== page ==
“My head is bad. Could you do some school with the kids?”
This or a similar text message sometimes appears on my phone and my mission for that day promptly solidifies. Today my job is to be a substitute teacher – not at a public school somewhere in our local educational system, but right here at home. You see, my daughter, who was diagnosed with breast cancer when she was twenty weeks pregnant, is suffering from side effects of chemotherapy and the many associated surgeries her diagnosis required.
Home Education When Mommy is Ill
Like others who suffer from some hidden disease, her outward appearance is tragically deceptive. Putting on a deceptively happy face is a part of the lives of many who suffer from fibromyalgia, thoracic outlet syndrome, migraine headaches, and myriad other outwardly indistinguishable illnesses. These chronic conditions take their toll but there is no broken arm, missing limb, gaping wound, or any other outward symptom to illuminate how (and how much) the victim is suffering.
When these debilitating days happen – and they don’t come with advance notice – life abruptly gets put on hold. Any plans to take the kids to the park on a sunny, early spring day vanish in an instant. The disappointment of not being able to do even the most mundane, household tasks is mind numbing. Yet life marches on. Family still gets hungry, household chores still demand attention, and home educated students still need to hit the books.
Home Educating Nana
That’s where I come in. As a mother who previously homeschooled, I am now a good choice for substitute teacher. Since our families are close, both in relationship and geography, I can be available at a moment’s notice. If there is an obstacle to my performing home education duties, the children can pack up and go to another grandma’s house – books and all. One of the bonuses of home education is that it can happen anywhere as long as there is teacher and student.
Some home educated children live a highly structured life, as far as lessons go. The curriculum is planned in advance, there is a set amount of work to be completed throughout a particular school term, and these requirements are on a schedule much like their public school counterparts. Others take the opposite approach and set a wide goal, working daily to accomplish the work, but at the pace of the children. A happy medium can also be found – some structure and some freedom. Our system falls loosely somewhere in this mix.
As a homeschooling mother myself, I have taught using the highly structured Seton curriculum yet adapted it to a cross-country trip from Kentucky to Maine. On the other hand, we have set a rigid schedule and stuck to it. The method ebbed and flowed with the student’s needs. An ADHD son required some flexibility, yet a modicum of structure gave him some much needed security as well.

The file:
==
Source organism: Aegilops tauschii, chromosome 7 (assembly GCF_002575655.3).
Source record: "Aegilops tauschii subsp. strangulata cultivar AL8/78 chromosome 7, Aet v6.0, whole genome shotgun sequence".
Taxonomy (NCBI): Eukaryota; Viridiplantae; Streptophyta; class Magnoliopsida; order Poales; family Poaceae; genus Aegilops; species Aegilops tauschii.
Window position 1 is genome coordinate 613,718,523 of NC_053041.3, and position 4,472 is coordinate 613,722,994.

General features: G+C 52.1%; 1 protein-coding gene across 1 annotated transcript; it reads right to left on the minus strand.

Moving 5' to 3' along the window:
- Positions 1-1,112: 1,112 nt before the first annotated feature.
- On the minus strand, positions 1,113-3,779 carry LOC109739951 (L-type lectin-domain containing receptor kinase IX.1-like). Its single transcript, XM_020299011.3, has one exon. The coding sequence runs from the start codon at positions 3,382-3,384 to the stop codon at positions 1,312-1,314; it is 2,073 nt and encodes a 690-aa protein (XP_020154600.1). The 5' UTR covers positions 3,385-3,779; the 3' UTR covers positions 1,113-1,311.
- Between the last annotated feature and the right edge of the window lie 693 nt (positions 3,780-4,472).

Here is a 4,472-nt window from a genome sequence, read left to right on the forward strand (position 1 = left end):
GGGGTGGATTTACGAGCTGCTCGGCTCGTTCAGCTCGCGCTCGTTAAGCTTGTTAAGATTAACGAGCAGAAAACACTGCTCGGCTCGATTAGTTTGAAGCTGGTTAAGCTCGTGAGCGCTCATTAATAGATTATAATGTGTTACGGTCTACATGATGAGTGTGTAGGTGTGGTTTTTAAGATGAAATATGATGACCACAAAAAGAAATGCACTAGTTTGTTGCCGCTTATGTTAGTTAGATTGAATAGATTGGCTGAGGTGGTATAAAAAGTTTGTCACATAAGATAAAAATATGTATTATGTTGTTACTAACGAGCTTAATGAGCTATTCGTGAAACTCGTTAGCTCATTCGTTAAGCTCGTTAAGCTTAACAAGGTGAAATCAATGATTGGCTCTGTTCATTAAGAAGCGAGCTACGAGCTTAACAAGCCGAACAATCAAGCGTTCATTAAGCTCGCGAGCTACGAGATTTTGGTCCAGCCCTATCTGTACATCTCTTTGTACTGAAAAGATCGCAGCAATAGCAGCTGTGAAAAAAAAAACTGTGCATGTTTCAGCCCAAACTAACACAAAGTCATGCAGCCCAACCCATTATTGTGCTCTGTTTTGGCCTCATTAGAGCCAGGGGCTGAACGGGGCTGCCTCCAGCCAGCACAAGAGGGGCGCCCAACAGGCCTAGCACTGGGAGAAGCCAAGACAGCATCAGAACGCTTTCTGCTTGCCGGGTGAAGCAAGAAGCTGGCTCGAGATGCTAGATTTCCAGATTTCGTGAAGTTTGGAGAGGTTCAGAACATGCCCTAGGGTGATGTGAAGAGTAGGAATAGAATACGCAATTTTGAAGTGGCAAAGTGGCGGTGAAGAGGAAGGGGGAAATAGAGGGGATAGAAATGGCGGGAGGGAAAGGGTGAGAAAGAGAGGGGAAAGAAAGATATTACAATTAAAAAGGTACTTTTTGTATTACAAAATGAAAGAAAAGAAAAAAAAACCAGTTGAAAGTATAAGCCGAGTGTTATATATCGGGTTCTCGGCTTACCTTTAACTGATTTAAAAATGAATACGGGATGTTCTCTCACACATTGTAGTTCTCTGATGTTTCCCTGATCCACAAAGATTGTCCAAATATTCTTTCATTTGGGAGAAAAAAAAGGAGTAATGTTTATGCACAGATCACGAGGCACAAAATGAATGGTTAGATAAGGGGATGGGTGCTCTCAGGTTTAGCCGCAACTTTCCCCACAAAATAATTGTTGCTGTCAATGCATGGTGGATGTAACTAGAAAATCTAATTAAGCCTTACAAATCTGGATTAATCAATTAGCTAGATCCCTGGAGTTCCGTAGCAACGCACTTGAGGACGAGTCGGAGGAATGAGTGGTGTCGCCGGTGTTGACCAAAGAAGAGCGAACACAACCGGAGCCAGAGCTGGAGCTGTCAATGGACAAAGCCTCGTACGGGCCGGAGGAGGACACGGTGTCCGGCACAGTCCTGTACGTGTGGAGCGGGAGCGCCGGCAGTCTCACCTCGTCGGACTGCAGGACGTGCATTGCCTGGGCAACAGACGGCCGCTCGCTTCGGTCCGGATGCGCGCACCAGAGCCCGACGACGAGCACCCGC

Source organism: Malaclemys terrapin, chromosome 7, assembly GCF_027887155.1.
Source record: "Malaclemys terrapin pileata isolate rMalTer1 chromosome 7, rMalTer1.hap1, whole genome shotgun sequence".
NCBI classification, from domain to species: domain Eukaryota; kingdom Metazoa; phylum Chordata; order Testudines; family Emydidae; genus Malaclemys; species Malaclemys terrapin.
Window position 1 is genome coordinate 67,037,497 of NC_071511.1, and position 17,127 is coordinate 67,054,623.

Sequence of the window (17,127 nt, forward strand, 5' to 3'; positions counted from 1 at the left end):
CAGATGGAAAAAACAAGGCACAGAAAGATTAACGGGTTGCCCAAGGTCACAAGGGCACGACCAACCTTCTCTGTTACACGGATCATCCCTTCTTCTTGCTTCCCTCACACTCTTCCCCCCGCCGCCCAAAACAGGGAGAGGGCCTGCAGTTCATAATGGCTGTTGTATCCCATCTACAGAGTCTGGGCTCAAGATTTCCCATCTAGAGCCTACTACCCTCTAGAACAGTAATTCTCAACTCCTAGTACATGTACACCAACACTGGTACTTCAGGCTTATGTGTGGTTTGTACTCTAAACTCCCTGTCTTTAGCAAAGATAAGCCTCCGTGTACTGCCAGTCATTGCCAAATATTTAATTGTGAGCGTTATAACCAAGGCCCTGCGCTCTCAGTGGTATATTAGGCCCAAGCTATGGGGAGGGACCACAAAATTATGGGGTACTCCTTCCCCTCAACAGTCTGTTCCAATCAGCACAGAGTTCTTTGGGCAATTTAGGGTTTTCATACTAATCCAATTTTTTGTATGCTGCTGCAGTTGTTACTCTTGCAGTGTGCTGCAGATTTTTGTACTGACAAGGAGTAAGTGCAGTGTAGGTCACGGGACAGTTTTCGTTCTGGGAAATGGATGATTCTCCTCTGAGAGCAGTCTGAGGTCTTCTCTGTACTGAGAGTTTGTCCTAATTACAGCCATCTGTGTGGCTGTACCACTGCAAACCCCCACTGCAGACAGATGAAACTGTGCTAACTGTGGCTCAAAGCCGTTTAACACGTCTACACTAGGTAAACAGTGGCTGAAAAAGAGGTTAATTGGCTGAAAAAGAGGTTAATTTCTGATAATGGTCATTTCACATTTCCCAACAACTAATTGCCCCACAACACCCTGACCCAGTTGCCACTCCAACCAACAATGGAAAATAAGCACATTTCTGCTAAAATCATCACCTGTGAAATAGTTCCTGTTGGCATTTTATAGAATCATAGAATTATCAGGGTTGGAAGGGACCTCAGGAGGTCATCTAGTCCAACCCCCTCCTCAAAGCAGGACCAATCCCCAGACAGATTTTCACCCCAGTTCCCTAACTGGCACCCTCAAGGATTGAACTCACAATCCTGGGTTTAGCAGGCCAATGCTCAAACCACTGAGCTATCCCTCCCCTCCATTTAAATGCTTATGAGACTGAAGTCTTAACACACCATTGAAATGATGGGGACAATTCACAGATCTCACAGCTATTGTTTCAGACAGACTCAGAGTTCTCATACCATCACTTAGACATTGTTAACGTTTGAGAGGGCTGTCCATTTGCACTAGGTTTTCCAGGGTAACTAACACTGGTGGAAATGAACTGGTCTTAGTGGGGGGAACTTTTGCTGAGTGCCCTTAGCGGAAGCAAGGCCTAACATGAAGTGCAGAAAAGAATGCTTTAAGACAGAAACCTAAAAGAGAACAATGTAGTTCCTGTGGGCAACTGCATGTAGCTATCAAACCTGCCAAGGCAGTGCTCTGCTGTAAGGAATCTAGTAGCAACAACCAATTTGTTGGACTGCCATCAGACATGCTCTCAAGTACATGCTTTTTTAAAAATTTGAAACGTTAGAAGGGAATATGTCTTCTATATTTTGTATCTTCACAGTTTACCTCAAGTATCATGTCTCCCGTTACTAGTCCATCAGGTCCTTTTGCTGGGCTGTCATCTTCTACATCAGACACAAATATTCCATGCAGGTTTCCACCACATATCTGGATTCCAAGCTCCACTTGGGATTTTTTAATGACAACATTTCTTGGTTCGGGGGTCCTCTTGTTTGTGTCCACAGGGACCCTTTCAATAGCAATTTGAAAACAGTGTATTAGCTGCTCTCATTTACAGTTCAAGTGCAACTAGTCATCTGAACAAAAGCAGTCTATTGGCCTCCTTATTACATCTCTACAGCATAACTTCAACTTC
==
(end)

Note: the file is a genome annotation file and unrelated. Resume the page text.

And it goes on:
When our daughters’ children came of age, school wise, I became their first teacher. It was a natural progression for me, since my husband and I always wanted a large family but were denied by the infertility caused by a cancer diagnosis. What a wonderful time! Being a stay at home, homeschool ‘mom’ a second time around was an immeasurable blessing!
Then our daughter’s cancer experience was met with another harsh side effect - she was let go by an employer, after nine years of exemplary service. The reason? She was seeing too many doctors. Never mind that her performance never suffered, her case load equaled (or exceeded) that of healthy coworkers, and she produced quality work.
I have to admit that I went through a period of mourning at the discontinuation of my established status of being in charge of two littles. Yet being home with her children was such a blessing for their mommy – so we adapted. Taught by their mother, the kids still spent both quantity and quality time with me. Sometimes ‘school’ was held at my house – on the balcony, in the backyard, or the living room.
Now our daughter’s symptoms don’t only persist, they are gaining frequency and intensity. Today there will be yet another appointment with a neurologist. Pray that he finds an acceptable answer and a way to make life just a bit more normal. In the meantime, I will gladly remain ‘on call’ for a homeschooling assist – whenever the need arises.
All in all, with the flexibility of home education the two students are thriving. These bright little sponges soak up what we teach them and more. They eagerly seek out knowledge and reluctantly adhere to the ‘only 25 books each’ limit on frequent library visits. A repertoire of prayers that would be the envy of many Catholic high school religion teachers and a commanding knowledge of scripture as well as the lives of saints, from common to obscure, are also stored in their little minds. Whenever we encounter strangers (read new friends) they are quickly amazed at these articulate, bright little conversationalists. We (and they) are truly blessed!
|Homeschool, where a Spring Break visit from cousins turns into biology class!|